Stumbling on Happiness

26 Mar

Why would someone remember fondly the day they went fishing in 28 degree weather with a broken hand and diarrhea? Well, we caught a bunch of fish and had a lot of fun. I remember being very happy.

We took a little detour this past week during the Housley Principled Leadership Program session and spent three hours talking about happiness, contentment, fulfillment, and life satisfaction. Since all of the program participants are planning to become titans in whatever field they choose to pursue, we though it made sense to think about where all of this striving is really going to take us. No one wants to wake up in their fifties and wonder what the hell they have been doing for the past thirty years.

If we are going to follow the instructions of our forefathers and pursue happiness, then we should spend a little time defining it and exploring how to get it. Money seemed to be a big factor in most students’ assessment of what will make them happy, but the evidence says otherwise. Once our basic needs for shelter, sustenance, security and stability are met, more money doesn’t seem to increase our day-to-day contentment (but we did determine that it can buy toys, freedom, experiences and “life satisfaction”.)

The real problem with happiness is that human beings are horrible at judging the things that will make them happy in the future. Using research found in one of my favorite books, Stumbling on Happiness, by Harvard psychology professor, Daniel Gilbert, we looked at the reasons why we are often unable to predict what will make us happy.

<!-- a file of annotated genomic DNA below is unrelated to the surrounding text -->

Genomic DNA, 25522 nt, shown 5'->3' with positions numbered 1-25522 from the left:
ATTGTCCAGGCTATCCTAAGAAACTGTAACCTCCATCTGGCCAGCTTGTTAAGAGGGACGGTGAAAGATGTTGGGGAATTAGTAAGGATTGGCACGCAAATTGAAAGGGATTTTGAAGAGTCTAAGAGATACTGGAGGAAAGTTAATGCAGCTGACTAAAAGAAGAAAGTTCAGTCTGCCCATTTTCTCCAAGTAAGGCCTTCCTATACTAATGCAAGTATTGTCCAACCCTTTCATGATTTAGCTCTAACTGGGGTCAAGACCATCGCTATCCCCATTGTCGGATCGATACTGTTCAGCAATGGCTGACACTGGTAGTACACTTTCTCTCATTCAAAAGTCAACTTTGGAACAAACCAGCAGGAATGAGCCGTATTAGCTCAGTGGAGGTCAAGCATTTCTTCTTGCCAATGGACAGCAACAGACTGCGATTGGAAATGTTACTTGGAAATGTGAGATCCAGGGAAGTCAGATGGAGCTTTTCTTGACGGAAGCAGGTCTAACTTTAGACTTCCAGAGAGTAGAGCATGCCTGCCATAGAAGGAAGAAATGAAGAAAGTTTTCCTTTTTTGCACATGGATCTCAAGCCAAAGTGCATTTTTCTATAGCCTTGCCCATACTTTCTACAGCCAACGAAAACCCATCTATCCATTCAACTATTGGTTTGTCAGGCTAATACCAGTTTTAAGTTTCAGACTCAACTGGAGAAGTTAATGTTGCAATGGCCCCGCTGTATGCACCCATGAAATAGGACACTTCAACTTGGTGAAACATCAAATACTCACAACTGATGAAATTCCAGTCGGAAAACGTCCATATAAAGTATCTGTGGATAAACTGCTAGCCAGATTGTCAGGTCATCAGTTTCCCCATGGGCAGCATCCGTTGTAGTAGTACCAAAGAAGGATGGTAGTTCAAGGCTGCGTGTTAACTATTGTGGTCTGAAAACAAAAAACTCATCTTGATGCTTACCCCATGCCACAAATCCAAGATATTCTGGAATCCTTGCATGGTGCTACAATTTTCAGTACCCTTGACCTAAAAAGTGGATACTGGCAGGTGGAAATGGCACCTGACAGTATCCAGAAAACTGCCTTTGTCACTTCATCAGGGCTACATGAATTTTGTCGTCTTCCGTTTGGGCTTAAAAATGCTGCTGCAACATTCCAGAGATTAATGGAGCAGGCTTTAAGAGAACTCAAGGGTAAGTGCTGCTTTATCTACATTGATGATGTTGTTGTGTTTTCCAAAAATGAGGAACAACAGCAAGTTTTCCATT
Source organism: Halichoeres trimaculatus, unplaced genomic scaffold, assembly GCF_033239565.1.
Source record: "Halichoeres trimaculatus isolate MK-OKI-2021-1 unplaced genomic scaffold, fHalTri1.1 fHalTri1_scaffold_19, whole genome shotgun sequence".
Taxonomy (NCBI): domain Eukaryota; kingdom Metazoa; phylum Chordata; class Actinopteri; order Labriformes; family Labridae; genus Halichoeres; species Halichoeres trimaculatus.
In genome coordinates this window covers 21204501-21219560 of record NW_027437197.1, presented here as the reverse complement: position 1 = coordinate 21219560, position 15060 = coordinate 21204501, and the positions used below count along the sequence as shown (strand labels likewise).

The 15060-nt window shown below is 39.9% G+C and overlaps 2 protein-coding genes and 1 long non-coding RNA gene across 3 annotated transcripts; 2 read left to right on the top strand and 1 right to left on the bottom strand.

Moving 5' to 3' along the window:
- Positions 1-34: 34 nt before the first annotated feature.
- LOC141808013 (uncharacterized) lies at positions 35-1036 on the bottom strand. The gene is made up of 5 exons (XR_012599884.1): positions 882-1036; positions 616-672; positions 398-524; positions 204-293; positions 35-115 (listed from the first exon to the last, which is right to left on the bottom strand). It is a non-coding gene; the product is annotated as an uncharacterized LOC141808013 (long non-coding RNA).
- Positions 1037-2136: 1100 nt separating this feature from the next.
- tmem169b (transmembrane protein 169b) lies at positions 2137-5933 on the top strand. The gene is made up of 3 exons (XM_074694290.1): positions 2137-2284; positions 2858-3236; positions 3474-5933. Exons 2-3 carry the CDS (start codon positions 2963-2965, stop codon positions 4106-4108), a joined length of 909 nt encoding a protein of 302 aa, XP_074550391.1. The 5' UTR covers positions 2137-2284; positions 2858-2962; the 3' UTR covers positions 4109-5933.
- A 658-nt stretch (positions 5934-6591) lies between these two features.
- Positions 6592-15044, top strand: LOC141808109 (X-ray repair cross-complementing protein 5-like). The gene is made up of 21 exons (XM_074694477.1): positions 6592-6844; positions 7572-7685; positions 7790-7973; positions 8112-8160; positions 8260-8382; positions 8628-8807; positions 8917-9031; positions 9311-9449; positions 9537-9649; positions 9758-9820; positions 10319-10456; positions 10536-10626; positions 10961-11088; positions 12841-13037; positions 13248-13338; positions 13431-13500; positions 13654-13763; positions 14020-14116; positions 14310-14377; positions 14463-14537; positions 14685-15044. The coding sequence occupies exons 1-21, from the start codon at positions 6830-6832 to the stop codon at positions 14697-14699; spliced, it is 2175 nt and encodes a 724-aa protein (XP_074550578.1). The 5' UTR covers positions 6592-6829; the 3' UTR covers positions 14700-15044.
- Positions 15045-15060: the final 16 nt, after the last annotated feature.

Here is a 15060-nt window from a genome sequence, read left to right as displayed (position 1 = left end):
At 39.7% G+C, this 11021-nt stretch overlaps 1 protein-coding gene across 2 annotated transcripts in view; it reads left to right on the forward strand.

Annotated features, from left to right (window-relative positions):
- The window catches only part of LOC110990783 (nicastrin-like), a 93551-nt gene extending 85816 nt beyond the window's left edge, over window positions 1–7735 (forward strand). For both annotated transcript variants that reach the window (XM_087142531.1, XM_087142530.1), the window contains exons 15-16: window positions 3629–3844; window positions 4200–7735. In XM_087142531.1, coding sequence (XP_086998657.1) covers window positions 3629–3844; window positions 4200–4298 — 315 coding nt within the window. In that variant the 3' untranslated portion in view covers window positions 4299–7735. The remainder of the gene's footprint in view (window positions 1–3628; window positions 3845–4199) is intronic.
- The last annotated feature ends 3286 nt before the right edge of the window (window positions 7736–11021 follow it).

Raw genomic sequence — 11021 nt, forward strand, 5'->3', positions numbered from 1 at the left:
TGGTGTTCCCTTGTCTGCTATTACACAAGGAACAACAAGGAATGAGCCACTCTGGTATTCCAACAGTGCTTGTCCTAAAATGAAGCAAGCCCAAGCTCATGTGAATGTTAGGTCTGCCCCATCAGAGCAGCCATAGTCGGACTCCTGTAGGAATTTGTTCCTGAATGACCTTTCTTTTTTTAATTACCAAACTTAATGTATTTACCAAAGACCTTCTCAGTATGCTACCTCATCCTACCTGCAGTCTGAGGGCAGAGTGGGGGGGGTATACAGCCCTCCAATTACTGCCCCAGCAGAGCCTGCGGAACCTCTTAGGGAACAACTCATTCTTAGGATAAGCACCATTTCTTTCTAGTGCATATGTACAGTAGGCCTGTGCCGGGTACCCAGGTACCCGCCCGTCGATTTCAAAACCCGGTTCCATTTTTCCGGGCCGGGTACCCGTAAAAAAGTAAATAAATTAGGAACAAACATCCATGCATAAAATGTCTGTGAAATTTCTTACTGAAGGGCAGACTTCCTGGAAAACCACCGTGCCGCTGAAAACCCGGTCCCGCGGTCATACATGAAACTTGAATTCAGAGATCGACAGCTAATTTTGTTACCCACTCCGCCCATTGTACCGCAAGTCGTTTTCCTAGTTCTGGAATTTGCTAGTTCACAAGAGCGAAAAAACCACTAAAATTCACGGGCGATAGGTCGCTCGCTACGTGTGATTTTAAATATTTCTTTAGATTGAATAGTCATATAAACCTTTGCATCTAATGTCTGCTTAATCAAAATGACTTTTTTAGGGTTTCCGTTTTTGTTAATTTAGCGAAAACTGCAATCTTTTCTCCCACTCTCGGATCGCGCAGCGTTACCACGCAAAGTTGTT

First, humans use past experiences to forecast happiness, but our memories do not serve us well. Our brains remember the good stuff and tend to forget or gloss over the bad (like my fishing experience.) Second, the way we feel in the present affects the predictions we make about the future. Anyone who has ever been grocery shopping on an empty stomach can attest to that. Lastly, we have a tendency to significantly overestimate the impact future events will have on our happiness – both positive and negative. The phrase, “I would be eternally happy if only ______” is almost never true even if “it” happens. The same is true for our ability to deal with tragedy and manufacture happiness afterwards.

I highly recommend reading the book and asking yourself – with the benefit of understanding the inner workings of your brain – whether those things you are striving for are really going to make you happy. The answer may lead you down a completely different path where you may stumble upon some happiness of you own.

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